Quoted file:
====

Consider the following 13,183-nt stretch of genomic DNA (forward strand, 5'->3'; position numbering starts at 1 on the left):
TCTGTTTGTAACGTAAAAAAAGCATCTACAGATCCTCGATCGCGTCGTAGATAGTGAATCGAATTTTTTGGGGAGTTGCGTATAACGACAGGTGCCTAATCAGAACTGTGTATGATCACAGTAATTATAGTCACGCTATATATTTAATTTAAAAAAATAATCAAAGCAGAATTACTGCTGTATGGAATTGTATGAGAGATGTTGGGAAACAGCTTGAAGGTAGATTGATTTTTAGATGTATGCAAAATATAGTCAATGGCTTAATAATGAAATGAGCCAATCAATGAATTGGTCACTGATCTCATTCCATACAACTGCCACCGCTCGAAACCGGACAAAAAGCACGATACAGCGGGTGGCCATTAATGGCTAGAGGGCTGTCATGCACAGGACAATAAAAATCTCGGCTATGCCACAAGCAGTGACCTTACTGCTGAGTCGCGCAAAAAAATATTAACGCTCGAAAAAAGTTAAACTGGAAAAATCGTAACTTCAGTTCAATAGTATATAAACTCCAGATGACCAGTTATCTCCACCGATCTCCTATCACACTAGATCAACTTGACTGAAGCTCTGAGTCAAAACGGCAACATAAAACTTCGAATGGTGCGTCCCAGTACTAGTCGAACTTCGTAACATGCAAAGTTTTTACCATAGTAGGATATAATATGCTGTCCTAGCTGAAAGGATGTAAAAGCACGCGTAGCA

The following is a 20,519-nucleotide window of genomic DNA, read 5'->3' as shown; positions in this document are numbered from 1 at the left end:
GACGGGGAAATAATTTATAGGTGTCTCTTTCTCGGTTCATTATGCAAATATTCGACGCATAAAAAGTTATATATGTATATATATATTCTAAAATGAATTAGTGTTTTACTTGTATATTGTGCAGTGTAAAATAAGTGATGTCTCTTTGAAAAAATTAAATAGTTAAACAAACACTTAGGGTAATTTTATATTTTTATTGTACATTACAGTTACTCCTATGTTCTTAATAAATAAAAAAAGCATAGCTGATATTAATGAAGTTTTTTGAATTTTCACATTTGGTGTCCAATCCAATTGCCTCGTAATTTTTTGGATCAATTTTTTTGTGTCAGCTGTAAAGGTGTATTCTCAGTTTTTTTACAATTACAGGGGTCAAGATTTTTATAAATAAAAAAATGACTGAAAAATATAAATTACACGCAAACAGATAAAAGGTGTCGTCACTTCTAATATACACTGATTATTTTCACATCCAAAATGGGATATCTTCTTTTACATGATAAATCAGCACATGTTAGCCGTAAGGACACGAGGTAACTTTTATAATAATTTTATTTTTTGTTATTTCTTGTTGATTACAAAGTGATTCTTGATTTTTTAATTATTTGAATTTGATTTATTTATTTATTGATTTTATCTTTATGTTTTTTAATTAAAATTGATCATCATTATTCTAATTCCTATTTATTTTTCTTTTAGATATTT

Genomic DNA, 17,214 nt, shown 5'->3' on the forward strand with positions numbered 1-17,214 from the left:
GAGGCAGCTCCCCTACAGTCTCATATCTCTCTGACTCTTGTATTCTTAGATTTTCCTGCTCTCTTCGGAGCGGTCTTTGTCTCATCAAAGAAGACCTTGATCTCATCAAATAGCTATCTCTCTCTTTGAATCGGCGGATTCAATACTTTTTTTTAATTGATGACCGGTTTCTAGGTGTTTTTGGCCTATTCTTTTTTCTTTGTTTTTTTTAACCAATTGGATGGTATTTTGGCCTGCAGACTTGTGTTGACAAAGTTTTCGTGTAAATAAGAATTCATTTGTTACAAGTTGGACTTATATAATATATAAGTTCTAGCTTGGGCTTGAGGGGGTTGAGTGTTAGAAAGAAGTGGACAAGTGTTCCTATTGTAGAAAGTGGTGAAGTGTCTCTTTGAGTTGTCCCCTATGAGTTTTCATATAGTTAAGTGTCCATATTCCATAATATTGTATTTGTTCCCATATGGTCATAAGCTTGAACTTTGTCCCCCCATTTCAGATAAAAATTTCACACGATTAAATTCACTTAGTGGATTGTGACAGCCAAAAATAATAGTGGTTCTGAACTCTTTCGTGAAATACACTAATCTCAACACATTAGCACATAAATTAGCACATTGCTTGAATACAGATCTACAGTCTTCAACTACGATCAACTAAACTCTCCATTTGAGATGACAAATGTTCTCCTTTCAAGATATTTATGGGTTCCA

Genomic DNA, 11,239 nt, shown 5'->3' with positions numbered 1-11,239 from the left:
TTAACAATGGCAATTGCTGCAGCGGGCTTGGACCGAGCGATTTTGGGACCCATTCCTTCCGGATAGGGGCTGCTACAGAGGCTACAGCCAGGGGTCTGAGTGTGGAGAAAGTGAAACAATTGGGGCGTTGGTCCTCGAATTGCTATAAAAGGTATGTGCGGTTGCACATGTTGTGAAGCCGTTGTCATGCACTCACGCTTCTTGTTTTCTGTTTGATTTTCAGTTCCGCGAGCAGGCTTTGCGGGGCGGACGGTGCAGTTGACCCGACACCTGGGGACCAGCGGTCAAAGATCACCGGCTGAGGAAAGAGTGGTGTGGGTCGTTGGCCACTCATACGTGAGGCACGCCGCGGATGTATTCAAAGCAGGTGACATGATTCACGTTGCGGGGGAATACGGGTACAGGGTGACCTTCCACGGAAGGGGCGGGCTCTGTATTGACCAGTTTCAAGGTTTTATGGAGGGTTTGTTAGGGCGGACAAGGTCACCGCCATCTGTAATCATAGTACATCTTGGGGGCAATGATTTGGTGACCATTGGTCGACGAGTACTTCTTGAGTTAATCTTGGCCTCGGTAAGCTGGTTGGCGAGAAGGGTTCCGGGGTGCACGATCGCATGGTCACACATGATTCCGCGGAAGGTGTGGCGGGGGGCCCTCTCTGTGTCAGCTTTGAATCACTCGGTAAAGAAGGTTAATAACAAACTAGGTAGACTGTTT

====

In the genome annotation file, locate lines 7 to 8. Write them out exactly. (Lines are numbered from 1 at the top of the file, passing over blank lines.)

Genomic DNA, 11,239 nt, shown 5'->3' with positions numbered 1-11,239 from the left:
TTAACAATGGCAATTGCTGCAGCGGGCTTGGACCGAGCGATTTTGGGACCCATTCCTTCCGGATAGGGGCTGCTACAGAGGCTACAGCCAGGGGTCTGAGTGTGGAGAAAGTGAAACAATTGGGGCGTTGGTCCTCGAATTGCTATAAAAGGTATGTGCGGTTGCACATGTTGTGAAGCCGTTGTCATGCACTCACGCTTCTTGTTTTCTGTTTGATTTTCAGTTCCGCGAGCAGGCTTTGCGGGGCGGACGGTGCAGTTGACCCGACACCTGGGGACCAGCGGTCAAAGATCACCGGCTGAGGAAAGAGTGGTGTGGGTCGTTGGCCACTCATACGTGAGGCACGCCGCGGATGTATTCAAAGCAGGTGACATGATTCACGTTGCGGGGGAATACGGGTACAGGGTGACCTTCCACGGAAGGGGCGGGCTCTGTATTGACCAGTTTCAAGGTTTTATGGAGGGTTTGTTAGGGCGGACAAGGTCACCGCCATCTGTAATCATAGTACATCTTGGGGGCAATGATTTGGTGACCATTGGTCGACGAGTACTTCTTGAGTTAATCTTGGCCTCGGTAAGCTGGTTGGCGAGAAGGGTTCCGGGGTGCACGATCGCATGGTCACACATGATTCCGCGGAAGGTGTGGCGGGGGGCCCTCTCTGTGTCAGCTTTGAATCACTCGGTAAAGAAGGTTAATAACAAACTAGGTAGACTGTTT